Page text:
As a butcher, the Meat Hook’s Brent Young has made, by his own estimate, “many, many, many, many burgers.” At his Brooklyn restaurant Cozy Royale, that burger is dry-aged and topped with raclette and bacon jam, or — as part of a recent collaboration series — reinterpreted all sorts of ways by guest chefs (see this recent al pastor burger).
But for a cookout, Young takes a more streamlined approach. “I like making things easy, accessible, and delicious,” he says. Hence this classic burger recipe, which Young describes as a “foolproof fastball.” It’s a simple burger, he swears, that gets everyone excited.
When it comes to cooking techniques, “for me, nothing beats charcoal,” Young says. You can get great results grilling anywhere — even at those little public park setups — so long as you don’t skimp on the coals, which allow you to get the grill “super ripping hot,” Young says. (While gas grills will do the job if you have no alternative, they don’t get hot enough for Young’s liking.)
When you plan to grill, Young recommends a slightly smaller, thicker patty. Six ounces — as opposed to the more common 8 or 10 — is a satisfying sweet spot. “All you want to do is flip it once,” he says. “You can’t get a good char in under two minutes, so you have to know that your flame is hot enough before you put the burger on. Your patty should be thick enough so it actually cooks a little bit — and doesn’t overcook — while you’re trying to get that nice char on the outside.” Using a fattier-than-average ground beef blend, in the 70 to 80 percent range, helps ensure a proper char without drying out.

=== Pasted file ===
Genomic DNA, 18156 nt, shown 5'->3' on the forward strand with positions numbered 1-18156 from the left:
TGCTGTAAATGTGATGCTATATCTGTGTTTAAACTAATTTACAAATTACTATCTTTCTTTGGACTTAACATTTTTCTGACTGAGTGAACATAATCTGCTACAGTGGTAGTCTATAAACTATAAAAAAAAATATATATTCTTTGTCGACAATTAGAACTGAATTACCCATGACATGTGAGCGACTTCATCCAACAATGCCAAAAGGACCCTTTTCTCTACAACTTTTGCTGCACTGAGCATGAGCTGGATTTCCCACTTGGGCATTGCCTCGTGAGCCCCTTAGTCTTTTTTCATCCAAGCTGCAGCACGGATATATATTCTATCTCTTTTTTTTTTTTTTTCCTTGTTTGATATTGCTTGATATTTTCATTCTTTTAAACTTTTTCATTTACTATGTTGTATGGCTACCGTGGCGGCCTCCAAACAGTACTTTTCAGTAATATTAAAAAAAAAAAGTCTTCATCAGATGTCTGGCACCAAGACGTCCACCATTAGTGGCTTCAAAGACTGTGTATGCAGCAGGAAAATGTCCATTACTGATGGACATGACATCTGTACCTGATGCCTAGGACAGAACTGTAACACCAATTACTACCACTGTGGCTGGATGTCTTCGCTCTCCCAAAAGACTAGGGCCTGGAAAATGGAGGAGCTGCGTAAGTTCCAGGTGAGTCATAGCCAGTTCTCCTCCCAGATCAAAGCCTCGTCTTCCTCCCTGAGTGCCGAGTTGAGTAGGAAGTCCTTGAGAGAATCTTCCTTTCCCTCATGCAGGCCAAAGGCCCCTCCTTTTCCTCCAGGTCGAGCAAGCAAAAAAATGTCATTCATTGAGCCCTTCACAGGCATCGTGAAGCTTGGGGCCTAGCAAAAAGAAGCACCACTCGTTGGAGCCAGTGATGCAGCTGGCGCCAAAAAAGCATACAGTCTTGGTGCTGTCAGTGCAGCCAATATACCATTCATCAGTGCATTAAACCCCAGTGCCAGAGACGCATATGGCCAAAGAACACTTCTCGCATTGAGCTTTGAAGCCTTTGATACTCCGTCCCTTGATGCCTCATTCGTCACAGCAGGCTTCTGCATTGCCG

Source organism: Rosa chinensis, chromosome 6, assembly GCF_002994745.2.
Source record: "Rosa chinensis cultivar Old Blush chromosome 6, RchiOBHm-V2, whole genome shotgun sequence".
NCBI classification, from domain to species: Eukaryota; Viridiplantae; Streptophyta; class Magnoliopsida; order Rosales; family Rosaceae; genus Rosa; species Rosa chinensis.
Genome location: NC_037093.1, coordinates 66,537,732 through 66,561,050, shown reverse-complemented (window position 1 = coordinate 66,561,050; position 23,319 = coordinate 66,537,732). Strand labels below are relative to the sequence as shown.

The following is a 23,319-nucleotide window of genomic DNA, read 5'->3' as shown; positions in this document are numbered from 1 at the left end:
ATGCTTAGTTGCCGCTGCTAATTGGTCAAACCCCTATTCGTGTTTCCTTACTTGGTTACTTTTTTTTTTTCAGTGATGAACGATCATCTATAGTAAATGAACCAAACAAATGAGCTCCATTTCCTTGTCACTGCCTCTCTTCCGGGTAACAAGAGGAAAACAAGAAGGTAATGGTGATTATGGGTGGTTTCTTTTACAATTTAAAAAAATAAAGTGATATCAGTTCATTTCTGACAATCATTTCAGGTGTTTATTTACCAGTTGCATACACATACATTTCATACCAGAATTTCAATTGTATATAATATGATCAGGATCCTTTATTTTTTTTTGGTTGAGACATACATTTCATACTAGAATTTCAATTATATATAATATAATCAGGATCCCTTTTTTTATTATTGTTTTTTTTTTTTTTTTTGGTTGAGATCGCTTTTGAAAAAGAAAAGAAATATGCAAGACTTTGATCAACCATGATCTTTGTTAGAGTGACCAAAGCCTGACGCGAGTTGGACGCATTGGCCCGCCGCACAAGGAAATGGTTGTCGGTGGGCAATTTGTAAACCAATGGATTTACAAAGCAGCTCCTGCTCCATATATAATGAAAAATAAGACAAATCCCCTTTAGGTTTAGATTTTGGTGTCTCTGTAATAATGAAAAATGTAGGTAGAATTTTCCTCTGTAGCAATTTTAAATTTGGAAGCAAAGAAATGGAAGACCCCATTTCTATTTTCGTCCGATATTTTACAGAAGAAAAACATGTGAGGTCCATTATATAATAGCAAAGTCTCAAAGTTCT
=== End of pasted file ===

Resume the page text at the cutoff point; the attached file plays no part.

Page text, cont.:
A burger this straightforward calls for classic sides as well. Young’s fave? Potato salad or macaroni salad. Now, go forth and grill — wherever the summer takes you.
Meat Hook Burger Recipe
Makes 4 burgers
1½ pounds fresh ground beef, 70 to 80 percent lean
Salt, to taste
½ red onion, thinly sliced
4 slices cheddar cheese
4 sesame seed buns (preferably Big Marty’s)
Hellman’s mayonnaise, to taste
Heinz ketchup, to taste
Heinz pickle relish, to taste
1 tomato, sliced ¼-inch thick
½ head iceberg lettuce, thinly sliced
1 cup crispy bread and butter pickle slices
Step 1: Light a charcoal grill, and allow the briquettes to ash over. If using a gas grill, heat with the burners on high.
Step 2: Divide the meat into 4 portions (6 ounces each) using a scale. Pack each portion together, moving the meat back and forth between your hands about 5 to 6 times. Don’t overwork the meat. Shape the burgers into pucks slightly larger than the circumference of the buns (the burgers will shrink slightly on the grill). Season liberally with salt. Set the patties aside in the refrigerator.
Step 3: Rinse the onions with cold water to wash off a bit of the harsh, oniony flavor. Drain and set aside. Prepare all the other ingredients so they’re ready for assembly.
Step 4: When the grill is hot, have the burgers, spatula, and cheese at the ready. Place the burgers on the grill. Cook them for 3 minutes per side on both sides. Avoid flare-ups by moving the meat around. Get a nice sear on the burgers. The burgers are done when they have some bounce to them, not dried out, with a nice and crispy crust on the outside. They should bounce back like touching the end of your nose. Take the burgers off the grill, and rest them on a rack placed on top of a sheet tray for about 2 minutes to let the proteins settle.
Step 5: Place a slice of cheddar cheese on top of each burger while the burgers are resting so the cheese has a chance to partially melt.
Step 6: Toast the buns on the grill. Remove them from the grill, and spread your favorite condiments on the top and bottom of the buns. Place the burgers back on the grill, and cover the grill for 30 seconds, or until the cheese has melted.
Step 7: Transfer the burgers onto the buns, then top the burgers with tomato, lettuce, onions, and pickles. Serve immediately.
Dina Ávila is a photographer in Portland, Oregon.
Recipe tested by Louiie Victa and Ivy Manning